Fishing vessel employment agencies and fish processing

Welcome to Molajaya Samudera Crew Management

PT Molajaya Samudera Crew Management is a recruitment and placement company located in Jakarta and Bali, Indonesia.

We have been doing recruitment and placement of highly qualified and experienced Indonesian crew, fishing crew & seafood processor for working on fishing vessel and seafood processing plant in Asia, Australia and Europe for more than 26 years.

We are committed to meet our Principal’s expectation by continuously improve our Quality Management System in order to guarantee the quality and language skill of the crew, fishing crew & seafood processor that we supplied.

HCB in feed and farmed fish data released

HCB content in feed is transferred to salmon, NIFES studies revealed. (Photo: Stock File)
Click on the flag for more information about Norway NORWAY
Monday, August 18, 2014, 00:20 (GMT + 9)

Hexachlorobenzene (HCB) was first used as a pesticide in 1945, and was banned in the EU in 1981. HCB is volatile, lipophilic and bioaccumulates in the food chain. The human exposure through food is low, but HCB is found in fatty foods such a dairy products, meat and fatty fish.

HCB is readily absorbed in humans, however the acute toxicity is low. Animal studies have shown that HCB causes cancer in a wide range of organs, and affects the immune system. HCB is classified as a possible human carcinogen.

HCB in fish feed and fish meal
Fish feed contains in average 1.6 to 2.3 µg HCB/kg. The mean concentrations are below the current EU upper level of 10 µg HCB/kg feed. Also, the highest measured concentrations (9.3 µg/kg in 2012 and 7.2 µg/kg in 2006) are below the upper level. This data set is from the official monitoring programme for fish feed, feed ingredients and premixes, which NIFES conduct on behalf of the Norwegian Food Safety Authority. In the years 2006 to 2012 20-25 samples were analysed annually.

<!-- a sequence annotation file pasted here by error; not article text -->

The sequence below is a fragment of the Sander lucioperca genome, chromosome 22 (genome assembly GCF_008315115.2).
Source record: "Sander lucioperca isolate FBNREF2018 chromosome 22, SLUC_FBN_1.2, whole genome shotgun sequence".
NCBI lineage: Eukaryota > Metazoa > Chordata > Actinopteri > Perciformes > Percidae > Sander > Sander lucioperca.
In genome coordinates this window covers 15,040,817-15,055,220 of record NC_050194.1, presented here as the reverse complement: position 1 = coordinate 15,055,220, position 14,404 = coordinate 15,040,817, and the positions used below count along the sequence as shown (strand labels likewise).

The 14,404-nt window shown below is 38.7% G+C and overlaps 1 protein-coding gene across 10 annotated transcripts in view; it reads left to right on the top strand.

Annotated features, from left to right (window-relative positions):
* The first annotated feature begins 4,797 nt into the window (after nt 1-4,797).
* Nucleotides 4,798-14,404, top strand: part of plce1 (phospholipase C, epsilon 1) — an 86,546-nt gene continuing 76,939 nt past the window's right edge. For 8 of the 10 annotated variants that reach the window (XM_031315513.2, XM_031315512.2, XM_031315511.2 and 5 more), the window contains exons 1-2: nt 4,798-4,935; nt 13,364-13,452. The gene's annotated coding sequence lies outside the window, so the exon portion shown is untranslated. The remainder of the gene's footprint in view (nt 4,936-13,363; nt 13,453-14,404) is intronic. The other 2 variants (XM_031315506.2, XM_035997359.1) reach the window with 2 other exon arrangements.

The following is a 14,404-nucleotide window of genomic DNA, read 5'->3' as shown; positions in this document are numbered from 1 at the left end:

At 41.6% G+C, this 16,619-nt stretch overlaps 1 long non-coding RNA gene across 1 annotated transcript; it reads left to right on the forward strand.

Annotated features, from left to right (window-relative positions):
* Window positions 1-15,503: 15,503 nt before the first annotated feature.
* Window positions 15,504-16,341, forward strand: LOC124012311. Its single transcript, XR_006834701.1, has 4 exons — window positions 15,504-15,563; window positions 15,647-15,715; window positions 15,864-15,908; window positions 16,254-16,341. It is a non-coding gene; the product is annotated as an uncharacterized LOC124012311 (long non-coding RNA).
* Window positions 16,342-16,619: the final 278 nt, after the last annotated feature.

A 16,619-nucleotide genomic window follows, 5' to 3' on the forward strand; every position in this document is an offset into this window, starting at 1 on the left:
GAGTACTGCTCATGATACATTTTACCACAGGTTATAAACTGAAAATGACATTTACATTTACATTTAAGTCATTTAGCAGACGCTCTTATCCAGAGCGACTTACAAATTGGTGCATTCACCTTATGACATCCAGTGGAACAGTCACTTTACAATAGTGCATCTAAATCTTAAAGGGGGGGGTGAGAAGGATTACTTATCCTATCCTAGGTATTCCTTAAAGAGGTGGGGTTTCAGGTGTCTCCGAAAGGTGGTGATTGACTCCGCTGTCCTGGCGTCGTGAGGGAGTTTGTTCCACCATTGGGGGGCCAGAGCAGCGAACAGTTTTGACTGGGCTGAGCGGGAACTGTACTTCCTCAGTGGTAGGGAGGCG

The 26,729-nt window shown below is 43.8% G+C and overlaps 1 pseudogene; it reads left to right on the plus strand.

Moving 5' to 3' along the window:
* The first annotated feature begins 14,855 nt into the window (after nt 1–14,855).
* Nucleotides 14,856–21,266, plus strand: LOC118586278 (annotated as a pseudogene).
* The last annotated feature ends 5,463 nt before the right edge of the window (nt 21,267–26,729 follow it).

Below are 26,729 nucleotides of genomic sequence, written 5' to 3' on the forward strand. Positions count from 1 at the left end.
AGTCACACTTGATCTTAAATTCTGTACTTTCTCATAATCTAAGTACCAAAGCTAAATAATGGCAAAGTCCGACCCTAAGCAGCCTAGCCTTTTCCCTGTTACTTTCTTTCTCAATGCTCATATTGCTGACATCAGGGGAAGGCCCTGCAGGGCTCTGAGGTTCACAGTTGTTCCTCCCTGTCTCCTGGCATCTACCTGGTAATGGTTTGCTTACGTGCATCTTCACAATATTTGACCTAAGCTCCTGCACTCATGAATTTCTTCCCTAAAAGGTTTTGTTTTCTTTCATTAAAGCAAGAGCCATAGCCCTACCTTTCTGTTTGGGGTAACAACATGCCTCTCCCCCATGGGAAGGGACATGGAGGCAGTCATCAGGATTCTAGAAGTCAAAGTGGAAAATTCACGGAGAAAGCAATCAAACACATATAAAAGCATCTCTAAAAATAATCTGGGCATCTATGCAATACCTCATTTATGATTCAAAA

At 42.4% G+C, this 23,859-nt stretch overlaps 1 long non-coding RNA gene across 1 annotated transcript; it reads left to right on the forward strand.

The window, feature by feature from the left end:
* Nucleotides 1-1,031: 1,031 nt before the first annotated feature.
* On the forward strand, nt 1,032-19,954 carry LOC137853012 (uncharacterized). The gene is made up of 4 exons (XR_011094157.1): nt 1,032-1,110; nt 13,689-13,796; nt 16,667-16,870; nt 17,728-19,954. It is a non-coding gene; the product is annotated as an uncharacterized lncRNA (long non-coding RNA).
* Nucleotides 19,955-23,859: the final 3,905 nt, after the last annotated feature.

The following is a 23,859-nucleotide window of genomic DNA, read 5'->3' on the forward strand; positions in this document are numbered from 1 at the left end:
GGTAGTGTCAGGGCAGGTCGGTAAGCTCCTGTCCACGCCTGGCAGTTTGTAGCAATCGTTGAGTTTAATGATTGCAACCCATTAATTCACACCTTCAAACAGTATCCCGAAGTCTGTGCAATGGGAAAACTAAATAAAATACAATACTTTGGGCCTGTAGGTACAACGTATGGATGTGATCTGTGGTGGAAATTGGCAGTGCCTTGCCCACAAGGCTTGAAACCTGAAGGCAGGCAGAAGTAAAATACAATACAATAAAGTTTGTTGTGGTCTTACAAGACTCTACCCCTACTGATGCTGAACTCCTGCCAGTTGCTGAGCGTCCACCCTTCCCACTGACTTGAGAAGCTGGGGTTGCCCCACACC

In this monitoring programme there is limited data on the levels of HCB in feed ingredients, e.g. fish meal. Analyses from 2006 and 2007 show that the average concentration of HCB in fish meal is 1.4 µg/kg. In comparison, the current upper level is 10 µg/kg for HCB in fish meal.

HCB in salmon
In 2013 the average concentration of HCB in Norwegian farmed salmon was 1.0 µg/kg. Over the last 10 years, the mean concentrations for HCB is 1.3 µg/kg fillet, and the highest measured concentration was 4.8 µg/kg. In this period 546 samples (polled samples of five fish) were analysed for their content of HCB. There is no upper level for HCB in salmon.

Human exposure through food
Despite its presence in the environment, data indicate a considerable decline of up to 90 per cent in human HCB exposure over the last twenty years. In Europe, human dietary HCB exposure ranges up to a few ng/kg body weight per day which is far below the suggested tolerable daily intake (TDI) of 0.17 µg/kg body weight. The contribution of HCB from salmon to the TDI is low. If a person weighing 70 kg eats one meal of 300 gram of today’s salmon with an average concentration of 1.0 µg/kg, the exposure to HCB will be 2.4 per cent of the TDI.

Carry-over from feed to salmon

Research at NIFES shows that HCB is transferred from feed to fillets of salmon. In a long term feeding trial with Atlantic salmon growing from 0.3 to 4 kg, estimated 35 per cent of the HCB in the feed was transferred to the fillet. The feed contained 10 µg HCB/kg, corresponding to the current upper level, and the final concentration in the fillet was 2.9 ± 0.4 µg HCB/kg. If a person eats one meal (300 g) of this salmon the exposure would be 7.1 per cent of the TDI.

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